Sunday, February 17, 2013

China Express (Goluboy ekspress)

































CHINA EXPRESS (Goluboy ekspress)           B+                  
aka:  Blue Express
Russia  (62 mi)  1929  d:  Ilya Trauberg

It’s not often that you can see a film that advocates armed insurrection, but this is certainly one of them, the first feature film by Soviet filmmaker Ilya Trauberg who began as a film critic before venturing into making films.  His documentary LENINGRAD TODAY (1927) caught the eye of Sergei Eisenstein who hired him as an assistant on his 1928 film OCTOBER (TEN DAYS THAT SHOOK THE WORLD) commemorating the tenth anniversary of the October 1917 Revolution in which the Bolsheviks seized power, a film noted for using striking juxtapositions of symbols to comment on the events.  Cinema was still in its infancy during the 20’s when the new Soviet state headed by Vladimir Lenin understood the medium could be used to communicate with the masses, a position later copied by Joseph Stalin.  The State Film Institute in Moscow, aka VGIK, was established in 1919 to train a new generation of filmmakers, the oldest film school anywhere in the world, where Bolshevik Newsreels by Dziga Vertov were the major form of earliest Soviet cinema, but they also created agit-prop films where they attempted to educate the populace about the goals of Communism, using young emerging filmmakers to send the message.  Lev Kuleshov taught a promising group of film students in the early 20’s, including Vsevolod Pudovkin and Sergei Eisenstein, who then began their own filmmaking careers in the middle 20’s, where Eisenstein’s BATTLESHIP POTEMKIN (1925) brought Russia international acclaim, heralding a new style of Soviet cinema, heavily propagandistic, preaching the party line about the virtues of a worker state, using shorter scenes, quick cuts, and a rapid-fire editing technique to produce a rhythmic style of accumulating dramatic tension, paying particular attention to close-ups in what became known as Soviet montage.  To illustrate the burgeoning industry, in 1923 the Soviets released just 38 feature films, but by 1928 that figure was up to 109.  As it turns out, the greatest creative achievements of the Silent era in Soviet cinema, where noted directors Eisenstein, Pudovkin, Dovzhenko, and Vertov produced their most acclaimed works, came from a brief period of film prosperity from the mid 20’s to the end of the decade.    

While CHINA EXPRESS is blatant propaganda, very much in the cutting edge style of early Soviet cinema, it begins with tugging sentiment, where the happy greeting of two Chinese brothers quickly turns to sorrow with the realization that their sister has been sold into servitude to a corrupt capitalist merchant who hideously treats her as his own property.  Both mired in poverty, neither can lift a finger to help the girl, who is forced to endure the cruel and degrading treatment of her new owner.  This sets the stage, and the train, in motion, becoming one of the earliest unstoppable train movies, like Buster Keaton’s THE GENERAL (1926), where nearly all the action takes place on the train, ultimately a coming of consciousness picture where people slowly rally to her defense, not just a young girl, but fighting for the plight of all exploited workers across the nation.  To make things easily understood, the coach fare is divided by social class, where first class contains the white European dignitaries and the wealthy Chinese aristocrats, second class contains the professionals and merchants, while third class are the poor and slaving workers.  Like POTEMKIN, there is an incendiary spark that produces instant outrage, when a pair of inebriated Englishmen decide to brutally molest the Chinese girl, threatening her with rape until her brother intervenes and kills one of the white men, which sends a shock wave into each coach.  The brother along with his rescued sister return to the protection of his Chinese comrades in third class, while first class erupts in enraged fury, immediately sending in armed troops to apprehend the offender.  But the Chinese passengers, a stand-in for the Russian masses, stick up for one another and rather than be shot down like dogs, decide to arm themselves with guns and ammunition from a munitions shipment on the train.  This is one of the few films you’ll ever see that encourages Asian minorities to arm themselves against the corrupt power of the white ruling class, who are guided by their deplorably racist intentions.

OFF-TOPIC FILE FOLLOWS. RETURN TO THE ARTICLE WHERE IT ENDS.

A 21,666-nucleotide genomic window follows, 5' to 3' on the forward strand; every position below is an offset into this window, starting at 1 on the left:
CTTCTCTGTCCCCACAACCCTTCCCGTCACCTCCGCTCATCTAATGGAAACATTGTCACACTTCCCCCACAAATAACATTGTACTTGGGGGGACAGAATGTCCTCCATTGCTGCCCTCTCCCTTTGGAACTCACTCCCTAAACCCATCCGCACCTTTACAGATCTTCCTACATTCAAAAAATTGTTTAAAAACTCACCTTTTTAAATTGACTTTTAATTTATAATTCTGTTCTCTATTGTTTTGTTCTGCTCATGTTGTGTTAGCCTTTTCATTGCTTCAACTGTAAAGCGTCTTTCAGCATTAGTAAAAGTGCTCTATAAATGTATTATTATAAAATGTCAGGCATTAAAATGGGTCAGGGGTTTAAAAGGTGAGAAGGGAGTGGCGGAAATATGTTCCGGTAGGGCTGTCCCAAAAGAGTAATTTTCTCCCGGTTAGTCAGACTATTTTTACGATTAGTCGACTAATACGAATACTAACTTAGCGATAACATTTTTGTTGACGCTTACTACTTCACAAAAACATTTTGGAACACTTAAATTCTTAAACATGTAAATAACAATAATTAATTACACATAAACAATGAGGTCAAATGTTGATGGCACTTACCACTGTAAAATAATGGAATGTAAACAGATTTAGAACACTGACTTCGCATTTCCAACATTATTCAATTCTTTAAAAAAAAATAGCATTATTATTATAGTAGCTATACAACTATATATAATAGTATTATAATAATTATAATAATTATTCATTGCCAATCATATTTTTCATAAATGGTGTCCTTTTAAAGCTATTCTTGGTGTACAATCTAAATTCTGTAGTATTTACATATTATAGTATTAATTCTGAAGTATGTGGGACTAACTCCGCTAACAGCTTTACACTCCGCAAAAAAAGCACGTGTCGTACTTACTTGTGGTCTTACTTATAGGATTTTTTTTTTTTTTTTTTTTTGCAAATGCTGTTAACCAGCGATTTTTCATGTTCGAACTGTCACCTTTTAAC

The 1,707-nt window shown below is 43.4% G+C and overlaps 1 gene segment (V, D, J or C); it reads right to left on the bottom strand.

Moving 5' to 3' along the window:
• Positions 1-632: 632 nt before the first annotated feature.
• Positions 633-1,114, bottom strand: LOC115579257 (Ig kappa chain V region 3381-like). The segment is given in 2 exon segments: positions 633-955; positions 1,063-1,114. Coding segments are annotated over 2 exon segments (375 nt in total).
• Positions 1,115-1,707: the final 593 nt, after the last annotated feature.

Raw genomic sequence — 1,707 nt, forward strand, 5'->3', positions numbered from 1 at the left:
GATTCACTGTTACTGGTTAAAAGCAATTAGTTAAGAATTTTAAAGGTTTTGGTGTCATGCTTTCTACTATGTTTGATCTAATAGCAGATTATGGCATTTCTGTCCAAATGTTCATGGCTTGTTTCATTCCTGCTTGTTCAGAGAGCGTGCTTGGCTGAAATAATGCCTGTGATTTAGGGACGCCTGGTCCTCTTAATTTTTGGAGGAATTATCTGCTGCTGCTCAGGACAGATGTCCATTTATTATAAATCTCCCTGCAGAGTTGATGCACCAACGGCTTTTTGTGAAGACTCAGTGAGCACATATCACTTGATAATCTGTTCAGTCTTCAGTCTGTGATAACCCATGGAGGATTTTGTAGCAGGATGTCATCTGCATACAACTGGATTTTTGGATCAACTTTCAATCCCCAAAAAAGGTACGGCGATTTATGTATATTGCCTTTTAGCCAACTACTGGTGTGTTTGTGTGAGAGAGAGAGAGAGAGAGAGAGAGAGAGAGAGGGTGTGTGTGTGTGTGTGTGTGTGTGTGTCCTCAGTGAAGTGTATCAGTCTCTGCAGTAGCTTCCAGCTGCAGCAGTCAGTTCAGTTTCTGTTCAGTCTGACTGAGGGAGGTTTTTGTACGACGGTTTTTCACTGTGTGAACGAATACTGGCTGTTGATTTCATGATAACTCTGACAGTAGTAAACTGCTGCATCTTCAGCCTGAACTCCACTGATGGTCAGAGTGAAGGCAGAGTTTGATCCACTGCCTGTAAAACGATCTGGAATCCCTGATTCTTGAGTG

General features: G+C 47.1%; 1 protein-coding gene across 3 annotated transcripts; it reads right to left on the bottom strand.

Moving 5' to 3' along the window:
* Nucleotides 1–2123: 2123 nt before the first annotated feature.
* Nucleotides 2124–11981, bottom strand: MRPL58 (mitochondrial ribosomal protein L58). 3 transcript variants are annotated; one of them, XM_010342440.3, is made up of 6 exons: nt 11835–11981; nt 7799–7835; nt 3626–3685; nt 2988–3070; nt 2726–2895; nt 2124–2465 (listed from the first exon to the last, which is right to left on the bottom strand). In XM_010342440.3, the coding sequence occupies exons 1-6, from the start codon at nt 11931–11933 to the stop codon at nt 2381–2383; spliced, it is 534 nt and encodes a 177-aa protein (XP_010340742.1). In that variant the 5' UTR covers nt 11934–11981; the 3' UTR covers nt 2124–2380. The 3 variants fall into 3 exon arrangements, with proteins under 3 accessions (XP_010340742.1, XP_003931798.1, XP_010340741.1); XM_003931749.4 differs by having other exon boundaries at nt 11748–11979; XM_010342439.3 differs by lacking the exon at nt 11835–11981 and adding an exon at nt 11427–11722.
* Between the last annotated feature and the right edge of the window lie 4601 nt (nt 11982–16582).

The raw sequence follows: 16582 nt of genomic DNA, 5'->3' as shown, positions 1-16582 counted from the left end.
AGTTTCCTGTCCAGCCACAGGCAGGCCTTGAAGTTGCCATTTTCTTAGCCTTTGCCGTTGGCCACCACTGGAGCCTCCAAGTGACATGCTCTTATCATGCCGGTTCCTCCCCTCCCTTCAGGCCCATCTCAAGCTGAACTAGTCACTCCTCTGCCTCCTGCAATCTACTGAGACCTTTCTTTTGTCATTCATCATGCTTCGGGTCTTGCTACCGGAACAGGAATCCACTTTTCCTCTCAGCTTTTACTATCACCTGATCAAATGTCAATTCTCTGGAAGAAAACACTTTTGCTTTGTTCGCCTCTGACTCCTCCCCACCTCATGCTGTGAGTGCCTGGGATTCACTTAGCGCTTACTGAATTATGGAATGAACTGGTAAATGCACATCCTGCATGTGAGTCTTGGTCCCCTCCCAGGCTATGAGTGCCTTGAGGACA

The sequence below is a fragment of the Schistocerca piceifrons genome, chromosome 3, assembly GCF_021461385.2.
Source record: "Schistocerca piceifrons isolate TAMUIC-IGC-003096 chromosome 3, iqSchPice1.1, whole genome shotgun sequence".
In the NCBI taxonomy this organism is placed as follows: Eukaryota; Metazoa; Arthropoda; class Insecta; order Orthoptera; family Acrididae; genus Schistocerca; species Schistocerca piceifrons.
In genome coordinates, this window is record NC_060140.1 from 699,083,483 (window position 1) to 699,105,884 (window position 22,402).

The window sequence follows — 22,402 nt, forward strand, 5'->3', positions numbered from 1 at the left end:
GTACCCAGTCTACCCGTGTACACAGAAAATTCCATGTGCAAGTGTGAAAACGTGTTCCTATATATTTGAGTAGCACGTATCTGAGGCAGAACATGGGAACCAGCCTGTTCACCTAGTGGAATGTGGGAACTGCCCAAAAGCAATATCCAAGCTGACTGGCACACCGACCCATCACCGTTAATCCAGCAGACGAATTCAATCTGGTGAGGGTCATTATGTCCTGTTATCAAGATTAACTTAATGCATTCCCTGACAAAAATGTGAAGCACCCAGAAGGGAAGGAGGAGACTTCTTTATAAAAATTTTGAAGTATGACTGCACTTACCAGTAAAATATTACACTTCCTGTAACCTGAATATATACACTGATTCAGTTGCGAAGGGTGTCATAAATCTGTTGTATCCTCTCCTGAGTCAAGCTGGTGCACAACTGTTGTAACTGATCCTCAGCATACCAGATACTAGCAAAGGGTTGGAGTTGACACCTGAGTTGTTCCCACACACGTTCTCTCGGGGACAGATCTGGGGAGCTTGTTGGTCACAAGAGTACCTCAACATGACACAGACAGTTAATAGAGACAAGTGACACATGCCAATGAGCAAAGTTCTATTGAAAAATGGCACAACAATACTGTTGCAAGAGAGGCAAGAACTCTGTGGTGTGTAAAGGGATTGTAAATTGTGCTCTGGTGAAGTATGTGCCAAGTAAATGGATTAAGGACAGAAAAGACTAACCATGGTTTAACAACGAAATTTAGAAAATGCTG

Within the train itself, the spirit of revolution is in the air, with both sides armed to the teeth with plenty of innocent bystanders who just happen to be there.  The first wave of militia sent in are shot, so the imperialists and their bought-and-paid-for Chinese associates send an entire army to attack the coach class car which holds its position and refuses to be bullied by armed oppressors defending imperious white men who think they can rape Chinese girls with impunity.  With fighting inside and outside the train, with more offensives to gain control of the engine, and still more battles going on outside to control the railway switches, the train is a bloody battleground of the political ideologies of good and evil.  Featuring a steady stream of close-ups and nearly non-stop action, the film has been citied as the main inspiration of Josef von Sternberg’s SHANGHAI EXPRESS (1932), a film that helped transform a not-very-successful German actress into an international sex goddess, Marlene Dietrich as the world-weary courtesan Shanghai Lily, known in the film as the “White Flower of the Chinese coast.”  CHINA EXPRESS is hardly subtle, but it is notable for staging a worker’s revolt on a speeding, out of control train, where the train itself becomes synonymous with the fiery, yet unstoppable revolutionary movement surging across the lands of Mother Russia.  It’s a bit ironic, as the Chinese are depicted as a metaphor for the Russian people in the film, but seen some 80 years afterwards, the Russian Revolution fizzled out with glasnost and the fall of the Soviet Union in December 1991, unable to meet the needs of the extended empire, where the ideology of Communism never took root in the hearts and minds of its population, leading to severe economic stagnation, where the Soviet Union disintegrated into fifteen fiercely nationalistic separate countries that couldn’t wait to kick the Russians out.  On the other hand, the Chinese Communist Party remains the founding and current ruling party of The People’s Republic of China, but has integrated capitalist measures into their overall Marxist social strategies, heading one of the strongest economies in the world, and by any measure remains one of the world powers.  If only they’d allow unfettered Internet access and expressions of dissent, perhaps the world would be a better place, but as is, the revolution remains a work in progress.